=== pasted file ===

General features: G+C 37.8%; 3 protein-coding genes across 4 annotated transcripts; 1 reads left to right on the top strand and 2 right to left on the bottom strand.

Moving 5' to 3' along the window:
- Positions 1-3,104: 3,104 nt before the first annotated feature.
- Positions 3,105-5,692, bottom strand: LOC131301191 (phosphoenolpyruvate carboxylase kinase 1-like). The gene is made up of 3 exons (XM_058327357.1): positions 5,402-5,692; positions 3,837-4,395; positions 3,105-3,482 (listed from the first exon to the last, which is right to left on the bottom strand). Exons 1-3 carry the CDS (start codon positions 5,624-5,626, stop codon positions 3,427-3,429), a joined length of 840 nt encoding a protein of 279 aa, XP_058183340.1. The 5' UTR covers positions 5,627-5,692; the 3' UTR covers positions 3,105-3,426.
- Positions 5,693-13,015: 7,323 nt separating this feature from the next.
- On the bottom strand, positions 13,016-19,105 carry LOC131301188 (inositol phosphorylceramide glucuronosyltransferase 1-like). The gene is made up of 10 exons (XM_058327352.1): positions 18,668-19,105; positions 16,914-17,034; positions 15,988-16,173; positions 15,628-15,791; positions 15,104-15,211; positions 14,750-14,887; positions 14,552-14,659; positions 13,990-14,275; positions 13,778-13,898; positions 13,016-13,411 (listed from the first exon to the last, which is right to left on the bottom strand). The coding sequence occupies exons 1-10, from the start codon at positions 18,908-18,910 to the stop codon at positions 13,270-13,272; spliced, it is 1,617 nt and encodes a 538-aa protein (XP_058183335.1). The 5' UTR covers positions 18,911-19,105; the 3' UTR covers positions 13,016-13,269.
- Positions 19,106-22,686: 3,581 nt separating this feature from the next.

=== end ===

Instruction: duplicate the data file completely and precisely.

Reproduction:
General features: G+C 37.8%; 3 protein-coding genes across 4 annotated transcripts; 1 reads left to right on the top strand and 2 right to left on the bottom strand.

Moving 5' to 3' along the window:
- Positions 1-3,104: 3,104 nt before the first annotated feature.
- Positions 3,105-5,692, bottom strand: LOC131301191 (phosphoenolpyruvate carboxylase kinase 1-like). The gene is made up of 3 exons (XM_058327357.1): positions 5,402-5,692; positions 3,837-4,395; positions 3,105-3,482 (listed from the first exon to the last, which is right to left on the bottom strand). Exons 1-3 carry the CDS (start codon positions 5,624-5,626, stop codon positions 3,427-3,429), a joined length of 840 nt encoding a protein of 279 aa, XP_058183340.1. The 5' UTR covers positions 5,627-5,692; the 3' UTR covers positions 3,105-3,426.
- Positions 5,693-13,015: 7,323 nt separating this feature from the next.
- On the bottom strand, positions 13,016-19,105 carry LOC131301188 (inositol phosphorylceramide glucuronosyltransferase 1-like). The gene is made up of 10 exons (XM_058327352.1): positions 18,668-19,105; positions 16,914-17,034; positions 15,988-16,173; positions 15,628-15,791; positions 15,104-15,211; positions 14,750-14,887; positions 14,552-14,659; positions 13,990-14,275; positions 13,778-13,898; positions 13,016-13,411 (listed from the first exon to the last, which is right to left on the bottom strand). The coding sequence occupies exons 1-10, from the start codon at positions 18,908-18,910 to the stop codon at positions 13,270-13,272; spliced, it is 1,617 nt and encodes a 538-aa protein (XP_058183335.1). The 5' UTR covers positions 18,911-19,105; the 3' UTR covers positions 13,016-13,269.
- Positions 19,106-22,686: 3,581 nt separating this feature from the next.